Continuous tenses are often used to talk about more temporary actions and situations. To talk about longer-lasting or permanent situations we prefer simple tenses.
Note that sometimes both forms are possible in the same situation, with a slight difference of emphasis.
- I was tired because I had been walking for a long time. (Here the past perfect continuous form is used to talk about a relatively long but temporary action or situation.)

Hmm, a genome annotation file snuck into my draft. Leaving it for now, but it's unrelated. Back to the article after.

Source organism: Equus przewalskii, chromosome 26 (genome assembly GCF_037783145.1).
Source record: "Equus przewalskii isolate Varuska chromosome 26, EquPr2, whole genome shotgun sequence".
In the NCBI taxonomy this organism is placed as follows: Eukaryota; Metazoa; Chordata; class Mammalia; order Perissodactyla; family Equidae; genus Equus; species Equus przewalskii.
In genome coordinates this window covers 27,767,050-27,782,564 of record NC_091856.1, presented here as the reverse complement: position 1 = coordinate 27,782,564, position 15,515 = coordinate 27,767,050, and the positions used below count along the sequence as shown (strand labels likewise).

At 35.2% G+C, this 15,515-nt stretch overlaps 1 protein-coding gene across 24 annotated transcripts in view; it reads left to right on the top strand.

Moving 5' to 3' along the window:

- The castle had stood on the hill for 500 years. (Here the past perfect tense form is used to talk about a permanent situation.)
Progressive forms put an emphasis on the continuity of an activity. Simple and perfect verb forms, on the other hand, emphasize the idea of completion.
- I had been playing video games for a long time. (Here the emphasis is on the continuity of the situation.)
- I had watched all the videos. (Here the emphasis is on the idea of completion.)
Some verbs are not normally used in continuous forms. Examples are: believe, doubt, imagine, know, love, hate, prefer, realize, remember, suppose, understand, want and wish.
- I had known her for a very long time before we got married. (NOT I had been knowing her for a long time before we got married.)